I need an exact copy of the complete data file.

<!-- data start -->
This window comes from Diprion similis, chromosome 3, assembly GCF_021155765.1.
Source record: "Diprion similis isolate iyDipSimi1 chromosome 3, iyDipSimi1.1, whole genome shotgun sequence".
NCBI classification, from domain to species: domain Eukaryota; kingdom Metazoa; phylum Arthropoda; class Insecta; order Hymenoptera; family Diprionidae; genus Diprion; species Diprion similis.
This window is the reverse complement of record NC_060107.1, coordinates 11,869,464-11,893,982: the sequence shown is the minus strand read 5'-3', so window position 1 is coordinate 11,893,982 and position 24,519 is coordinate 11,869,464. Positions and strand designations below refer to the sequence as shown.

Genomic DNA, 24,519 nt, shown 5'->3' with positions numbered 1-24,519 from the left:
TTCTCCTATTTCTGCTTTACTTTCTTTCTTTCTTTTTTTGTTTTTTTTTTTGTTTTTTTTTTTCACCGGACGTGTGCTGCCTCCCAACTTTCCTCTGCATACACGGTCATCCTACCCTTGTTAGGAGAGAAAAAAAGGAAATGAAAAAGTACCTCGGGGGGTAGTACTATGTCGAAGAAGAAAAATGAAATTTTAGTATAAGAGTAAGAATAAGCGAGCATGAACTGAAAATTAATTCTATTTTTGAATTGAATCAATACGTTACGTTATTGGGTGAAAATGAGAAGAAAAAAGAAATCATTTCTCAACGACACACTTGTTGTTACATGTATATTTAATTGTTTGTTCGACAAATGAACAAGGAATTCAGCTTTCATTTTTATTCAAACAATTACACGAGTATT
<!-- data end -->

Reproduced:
This window comes from Diprion similis, chromosome 3, assembly GCF_021155765.1.
Source record: "Diprion similis isolate iyDipSimi1 chromosome 3, iyDipSimi1.1, whole genome shotgun sequence".
NCBI classification, from domain to species: domain Eukaryota; kingdom Metazoa; phylum Arthropoda; class Insecta; order Hymenoptera; family Diprionidae; genus Diprion; species Diprion similis.
This window is the reverse complement of record NC_060107.1, coordinates 11,869,464-11,893,982: the sequence shown is the minus strand read 5'-3', so window position 1 is coordinate 11,893,982 and position 24,519 is coordinate 11,869,464. Positions and strand designations below refer to the sequence as shown.

Genomic DNA, 24,519 nt, shown 5'->3' with positions numbered 1-24,519 from the left:
TTCTCCTATTTCTGCTTTACTTTCTTTCTTTCTTTTTTTGTTTTTTTTTTTGTTTTTTTTTTTCACCGGACGTGTGCTGCCTCCCAACTTTCCTCTGCATACACGGTCATCCTACCCTTGTTAGGAGAGAAAAAAAGGAAATGAAAAAGTACCTCGGGGGGTAGTACTATGTCGAAGAAGAAAAATGAAATTTTAGTATAAGAGTAAGAATAAGCGAGCATGAACTGAAAATTAATTCTATTTTTGAATTGAATCAATACGTTACGTTATTGGGTGAAAATGAGAAGAAAAAAGAAATCATTTCTCAACGACACACTTGTTGTTACATGTATATTTAATTGTTTGTTCGACAAATGAACAAGGAATTCAGCTTTCATTTTTATTCAAACAATTACACGAGTATT